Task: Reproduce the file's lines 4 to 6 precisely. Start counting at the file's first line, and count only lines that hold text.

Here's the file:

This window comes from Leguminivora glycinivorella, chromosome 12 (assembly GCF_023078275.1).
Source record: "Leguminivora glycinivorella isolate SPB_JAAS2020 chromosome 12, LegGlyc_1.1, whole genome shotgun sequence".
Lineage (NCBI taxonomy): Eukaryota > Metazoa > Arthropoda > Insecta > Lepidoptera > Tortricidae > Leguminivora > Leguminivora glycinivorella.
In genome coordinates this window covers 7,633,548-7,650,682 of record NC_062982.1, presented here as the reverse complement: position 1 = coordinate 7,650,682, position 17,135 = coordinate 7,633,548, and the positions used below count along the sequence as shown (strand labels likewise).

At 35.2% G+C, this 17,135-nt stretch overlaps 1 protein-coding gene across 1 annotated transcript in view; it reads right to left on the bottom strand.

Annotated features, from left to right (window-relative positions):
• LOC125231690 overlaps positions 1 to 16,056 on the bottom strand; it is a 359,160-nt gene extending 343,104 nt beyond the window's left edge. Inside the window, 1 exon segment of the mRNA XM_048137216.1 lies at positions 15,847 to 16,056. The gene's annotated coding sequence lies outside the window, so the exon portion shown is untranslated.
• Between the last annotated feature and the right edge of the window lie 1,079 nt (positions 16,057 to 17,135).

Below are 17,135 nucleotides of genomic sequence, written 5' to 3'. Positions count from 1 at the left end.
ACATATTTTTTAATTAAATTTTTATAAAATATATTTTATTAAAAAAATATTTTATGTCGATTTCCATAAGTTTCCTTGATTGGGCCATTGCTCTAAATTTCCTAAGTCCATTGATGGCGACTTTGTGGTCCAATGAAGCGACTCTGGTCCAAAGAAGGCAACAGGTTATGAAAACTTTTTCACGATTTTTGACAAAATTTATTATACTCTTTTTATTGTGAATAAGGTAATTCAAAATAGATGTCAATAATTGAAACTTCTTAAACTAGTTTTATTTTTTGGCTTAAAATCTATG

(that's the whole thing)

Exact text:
In genome coordinates this window covers 7,633,548-7,650,682 of record NC_062982.1, presented here as the reverse complement: position 1 = coordinate 7,650,682, position 17,135 = coordinate 7,633,548, and the positions used below count along the sequence as shown (strand labels likewise).

At 35.2% G+C, this 17,135-nt stretch overlaps 1 protein-coding gene across 1 annotated transcript in view; it reads right to left on the bottom strand.

Annotated features, from left to right (window-relative positions):